The 1954 German Grand Prix was held at Nürburgring on 1st August 1954. The sixth round of the 1954 World Drivers' Championship was lengthened from 18 to 22 laps, bringing the German Grand Prix up to a race distance of approximately 500 kilometres, the distance used by the majority of Formula One races at the time.
Mercedes brought their new open-wheeled version of the W196 for Juan Manuel Fangio, Karl Kling and Hermann Lang, in a one-off drive, to race at the Nürburgring after their defeat at Silverstone in the streamlined version of the car, although Hans Herrmann drove a streamlined W196.
Qualifying saw Fangio take pole position from Mike Hawthorn in the Ferrari 625 #3, but practice was marred by the death of the Maserati factory driver Onofre Marimón. Going into the Wehrseifen, made up of a slight right hander and sharp left hand turn, Marimón's Maserati 250F failed to negotiate the right hander on the downhill run into the bend. His car plunged down an embankment, causing it to somersault, and he was killed instantly.
Marimón's team mate Luigi Villoresi withdrew from the race, as did the Owen Racing entered Maserati of Ken Wharton, but the team's third car, driven by Sergio Mantovani, started the race. Stirling qualified third in his privately entered Maserati 250F #16 ahead of Herrmann in the Mercedes-Benz W196 #20, Gonzalez, in the #1 Ferrari, and Paul Frère, in the Gordini T16 #10.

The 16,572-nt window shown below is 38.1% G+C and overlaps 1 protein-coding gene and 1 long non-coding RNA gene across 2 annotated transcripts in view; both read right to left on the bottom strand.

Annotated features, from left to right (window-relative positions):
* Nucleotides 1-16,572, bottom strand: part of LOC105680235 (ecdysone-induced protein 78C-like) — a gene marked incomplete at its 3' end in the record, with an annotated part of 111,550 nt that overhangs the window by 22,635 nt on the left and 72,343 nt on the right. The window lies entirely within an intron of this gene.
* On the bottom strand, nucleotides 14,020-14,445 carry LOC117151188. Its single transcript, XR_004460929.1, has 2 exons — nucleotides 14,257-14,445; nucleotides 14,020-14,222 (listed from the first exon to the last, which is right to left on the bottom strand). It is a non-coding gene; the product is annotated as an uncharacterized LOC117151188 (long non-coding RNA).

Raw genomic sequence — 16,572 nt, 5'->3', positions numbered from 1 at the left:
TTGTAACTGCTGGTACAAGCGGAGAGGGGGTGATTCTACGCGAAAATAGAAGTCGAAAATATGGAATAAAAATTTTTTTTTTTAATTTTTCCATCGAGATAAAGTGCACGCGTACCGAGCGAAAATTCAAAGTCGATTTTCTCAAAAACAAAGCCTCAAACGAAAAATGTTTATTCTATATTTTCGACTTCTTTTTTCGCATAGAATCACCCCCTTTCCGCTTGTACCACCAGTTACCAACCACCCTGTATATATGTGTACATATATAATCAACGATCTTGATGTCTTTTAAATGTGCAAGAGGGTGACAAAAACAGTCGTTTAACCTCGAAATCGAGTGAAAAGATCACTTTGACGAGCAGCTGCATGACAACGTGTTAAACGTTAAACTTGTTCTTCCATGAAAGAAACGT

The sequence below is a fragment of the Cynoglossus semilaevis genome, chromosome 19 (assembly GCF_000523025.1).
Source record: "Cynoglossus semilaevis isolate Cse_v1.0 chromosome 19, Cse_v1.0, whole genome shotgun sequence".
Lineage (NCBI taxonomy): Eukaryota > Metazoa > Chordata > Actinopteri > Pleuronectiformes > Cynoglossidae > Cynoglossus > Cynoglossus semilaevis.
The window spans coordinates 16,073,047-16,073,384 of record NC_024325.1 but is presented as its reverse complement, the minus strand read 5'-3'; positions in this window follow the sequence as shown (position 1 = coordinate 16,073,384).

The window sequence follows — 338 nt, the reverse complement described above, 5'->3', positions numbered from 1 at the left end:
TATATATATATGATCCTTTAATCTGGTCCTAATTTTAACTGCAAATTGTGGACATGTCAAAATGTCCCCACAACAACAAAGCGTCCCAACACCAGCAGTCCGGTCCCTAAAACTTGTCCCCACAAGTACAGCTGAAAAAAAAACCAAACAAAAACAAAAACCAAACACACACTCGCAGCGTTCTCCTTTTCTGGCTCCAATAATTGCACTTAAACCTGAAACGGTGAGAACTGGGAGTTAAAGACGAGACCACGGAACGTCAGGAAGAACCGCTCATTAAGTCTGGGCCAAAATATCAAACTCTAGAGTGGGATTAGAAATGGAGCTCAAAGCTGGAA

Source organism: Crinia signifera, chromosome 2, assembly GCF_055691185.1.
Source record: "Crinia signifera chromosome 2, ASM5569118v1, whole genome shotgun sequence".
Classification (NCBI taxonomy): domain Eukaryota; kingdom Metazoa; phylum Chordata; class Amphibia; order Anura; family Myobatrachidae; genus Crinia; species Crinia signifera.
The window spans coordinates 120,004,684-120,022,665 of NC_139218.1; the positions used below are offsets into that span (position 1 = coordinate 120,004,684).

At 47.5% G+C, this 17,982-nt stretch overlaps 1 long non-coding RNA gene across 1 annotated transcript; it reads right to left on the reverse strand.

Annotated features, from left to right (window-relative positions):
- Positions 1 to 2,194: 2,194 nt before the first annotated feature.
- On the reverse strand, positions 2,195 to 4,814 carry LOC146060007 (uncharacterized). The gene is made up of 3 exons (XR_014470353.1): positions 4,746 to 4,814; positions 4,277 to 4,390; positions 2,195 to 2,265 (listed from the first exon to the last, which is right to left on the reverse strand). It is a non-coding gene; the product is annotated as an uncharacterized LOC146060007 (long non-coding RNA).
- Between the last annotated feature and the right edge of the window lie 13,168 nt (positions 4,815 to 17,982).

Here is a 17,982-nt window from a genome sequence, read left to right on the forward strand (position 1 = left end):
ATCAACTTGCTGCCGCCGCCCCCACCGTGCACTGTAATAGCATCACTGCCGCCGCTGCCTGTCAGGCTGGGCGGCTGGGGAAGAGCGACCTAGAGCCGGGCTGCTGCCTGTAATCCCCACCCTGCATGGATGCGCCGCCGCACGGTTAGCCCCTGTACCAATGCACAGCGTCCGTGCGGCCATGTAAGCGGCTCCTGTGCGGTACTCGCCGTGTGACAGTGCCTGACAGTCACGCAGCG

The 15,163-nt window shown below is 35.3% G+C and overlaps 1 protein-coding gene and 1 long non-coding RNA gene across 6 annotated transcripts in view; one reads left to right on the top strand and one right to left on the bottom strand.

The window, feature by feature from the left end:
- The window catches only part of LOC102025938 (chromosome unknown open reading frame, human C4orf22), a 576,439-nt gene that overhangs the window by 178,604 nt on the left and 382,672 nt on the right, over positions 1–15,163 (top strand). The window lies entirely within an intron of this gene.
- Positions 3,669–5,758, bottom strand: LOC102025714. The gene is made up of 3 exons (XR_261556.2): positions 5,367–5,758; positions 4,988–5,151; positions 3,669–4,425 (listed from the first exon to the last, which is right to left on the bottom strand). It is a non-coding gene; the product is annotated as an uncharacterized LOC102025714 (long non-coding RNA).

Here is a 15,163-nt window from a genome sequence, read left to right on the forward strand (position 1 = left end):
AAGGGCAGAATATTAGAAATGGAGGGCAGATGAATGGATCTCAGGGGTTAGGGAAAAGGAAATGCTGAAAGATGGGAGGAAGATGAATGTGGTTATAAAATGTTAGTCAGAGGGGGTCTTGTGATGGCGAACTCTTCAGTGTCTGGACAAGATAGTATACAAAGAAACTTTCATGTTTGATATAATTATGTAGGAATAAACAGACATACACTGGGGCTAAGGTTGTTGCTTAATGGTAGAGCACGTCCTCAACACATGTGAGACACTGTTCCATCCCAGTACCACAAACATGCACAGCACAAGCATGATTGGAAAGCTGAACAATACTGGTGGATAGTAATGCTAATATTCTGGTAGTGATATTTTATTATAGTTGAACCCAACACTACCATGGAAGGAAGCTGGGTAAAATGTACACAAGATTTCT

Fangio and Kling led the early stages of the race in their two Mercedes. Hawthorn was an early retirement with a broken axle in the #3 Ferrari, as were Stirling, Frère and privateer Maserati driver Roberto Mieres. Lang, one of the pre-war stars of the Mercedes 'Silver Arrows' spun out of his final Grand Prix appearance after ten laps.
Gonzalez, in the #1 Ferrari, ran as high as third place, but was so upset by Marimón's death he was called in after 16 laps to hand over to Hawthorn, who set off in pursuit of the Mercedes. He moved into second when Kling pitted and pursued Fangio relentlessly.
Late in the race, drizzle forced him to slow and he held second from Maurce Trintignant in the #2 Ferrari. Kling finished fourth ahead of Mantovani, the last driver to travel the full race distance, getting some points for a griefing Maserati team. Kling also claimed a point for the fastest lap.
The race was won by Fangio in the #18 W196, from the #1 Ferrari 625 of Hawthorn that he had shared with González, with Trintignant third for Scuderia Ferrari.
Just ten of the 23 qualifiers finished the gruelling race. With an elapsed time of 3 hours 45 minutes 45.8 seconds, this was the longest F1 championship race in history, until the 2011 Canadian Grand Prix, which lasted just over four hours.
The win pushed Fangio further ahead in the 1954 championship, to the point where he had more than double the points of his nearest rival Gonzalez.
Watch a summary of the race below.